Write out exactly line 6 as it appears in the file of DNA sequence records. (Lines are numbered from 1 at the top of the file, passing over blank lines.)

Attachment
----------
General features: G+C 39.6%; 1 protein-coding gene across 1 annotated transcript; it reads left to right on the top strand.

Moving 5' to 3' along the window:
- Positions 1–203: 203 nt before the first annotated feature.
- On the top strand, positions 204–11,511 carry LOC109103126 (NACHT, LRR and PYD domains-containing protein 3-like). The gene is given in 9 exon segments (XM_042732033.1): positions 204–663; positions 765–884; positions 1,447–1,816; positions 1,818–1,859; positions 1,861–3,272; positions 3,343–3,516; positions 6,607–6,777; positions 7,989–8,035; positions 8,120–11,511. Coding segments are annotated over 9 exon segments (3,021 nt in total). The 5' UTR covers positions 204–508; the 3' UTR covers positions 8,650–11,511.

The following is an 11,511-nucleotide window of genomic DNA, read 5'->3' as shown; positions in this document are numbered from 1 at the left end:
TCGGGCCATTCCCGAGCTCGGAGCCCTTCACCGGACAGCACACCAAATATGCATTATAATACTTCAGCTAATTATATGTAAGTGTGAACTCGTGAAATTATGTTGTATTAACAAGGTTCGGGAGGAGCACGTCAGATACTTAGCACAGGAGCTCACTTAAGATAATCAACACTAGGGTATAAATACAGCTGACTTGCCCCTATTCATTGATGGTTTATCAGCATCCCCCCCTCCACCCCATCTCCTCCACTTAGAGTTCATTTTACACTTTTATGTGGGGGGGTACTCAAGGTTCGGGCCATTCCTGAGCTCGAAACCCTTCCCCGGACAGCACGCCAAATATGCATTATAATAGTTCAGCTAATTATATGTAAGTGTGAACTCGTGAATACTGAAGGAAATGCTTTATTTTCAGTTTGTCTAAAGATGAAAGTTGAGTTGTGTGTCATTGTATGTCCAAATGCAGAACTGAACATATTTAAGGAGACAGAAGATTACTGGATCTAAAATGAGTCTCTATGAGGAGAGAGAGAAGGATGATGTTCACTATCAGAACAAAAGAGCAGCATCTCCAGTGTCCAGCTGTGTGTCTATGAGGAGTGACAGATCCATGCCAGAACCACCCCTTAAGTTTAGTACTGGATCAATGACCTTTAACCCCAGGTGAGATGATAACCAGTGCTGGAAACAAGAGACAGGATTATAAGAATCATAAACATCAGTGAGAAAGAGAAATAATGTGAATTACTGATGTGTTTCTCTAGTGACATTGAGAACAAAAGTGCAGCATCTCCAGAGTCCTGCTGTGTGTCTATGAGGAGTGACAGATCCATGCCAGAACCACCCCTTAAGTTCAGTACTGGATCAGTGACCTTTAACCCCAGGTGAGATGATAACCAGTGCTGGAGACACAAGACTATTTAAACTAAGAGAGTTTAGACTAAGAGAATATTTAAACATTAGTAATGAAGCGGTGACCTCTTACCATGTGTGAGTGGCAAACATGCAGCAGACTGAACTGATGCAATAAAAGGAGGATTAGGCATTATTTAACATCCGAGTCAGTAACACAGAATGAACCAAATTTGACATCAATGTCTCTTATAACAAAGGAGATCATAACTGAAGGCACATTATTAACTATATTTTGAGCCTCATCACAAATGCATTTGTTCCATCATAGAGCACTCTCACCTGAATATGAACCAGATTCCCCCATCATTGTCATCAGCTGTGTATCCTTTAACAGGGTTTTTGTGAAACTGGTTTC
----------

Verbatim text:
TCGGGCCATTCCCGAGCTCGGAGCCCTTCACCGGACAGCACACCAAATATGCATTATAATACTTCAGCTAATTATATGTAAGTGTGAACTCGTGAAATTATGTTGTATTAACAAGGTTCGGGAGGAGCACGTCAGATACTTAGCACAGGAGCTCACTTAAGATAATCAACACTAGGGTATAAATACAGCTGACTTGCCCCTATTCATTGATGGTTTATCAGCATCCCCCCCTCCACCCCATCTCCTCCACTTAGAGTTCATTTTACACTTTTATGTGGGGGGGTACTCAAGGTTCGGGCCATTCCTGAGCTCGAAACCCTTCCCCGGACAGCACGCCAAATATGCATTATAATAGTTCAGCTAATTATATGTAAGTGTGAACTCGTGAATACTGAAGGAAATGCTTTATTTTCAGTTTGTCTAAAGATGAAAGTTGAGTTGTGTGTCATTGTATGTCCAAATGCAGAACTGAACATATTTAAGGAGACAGAAGATTACTGGATCTAAAATGAGTCTCTATGAGGAGAGAGAGAAGGATGATGTTCACTATCAGAACAAAAGAGCAGCATCTCCAGTGTCCAGCTGTGTGTCTATGAGGAGTGACAGATCCATGCCAGAACCACCCCTTAAGTTTAGTACTGGATCAATGACCTTTAACCCCAGGTGAGATGATAACCAGTGCTGGAAACAAGAGACAGGATTATAAGAATCATAAACATCAGTGAGAAAGAGAAATAATGTGAATTACTGATGTGTTTCTCTAGTGACATTGAGAACAAAAGTGCAGCATCTCCAGAGTCCTGCTGTGTGTCTATGAGGAGTGACAGATCCATGCCAGAACCACCCCTTAAGTTCAGTACTGGATCAGTGACCTTTAACCCCAGGTGAGATGATAACCAGTGCTGGAGACACAAGACTATTTAAACTAAGAGAGTTTAGACTAAGAGAATATTTAAACATTAGTAATGAAGCGGTGACCTCTTACCATGTGTGAGTGGCAAACATGCAGCAGACTGAACTGATGCAATAAAAGGAGGATTAGGCATTATTTAACATCCGAGTCAGTAACACAGAATGAACCAAATTTGACATCAATGTCTCTTATAACAAAGGAGATCATAACTGAAGGCACATTATTAACTATATTTTGAGCCTCATCACAAATGCATTTGTTCCATCATAGAGCACTCTCACCTGAATATGAACCAGATTCCCCCATCATTGTCATCAGCTGTGTATCCTTTAACAGGGTTTTTGTGAAACTGGTTTC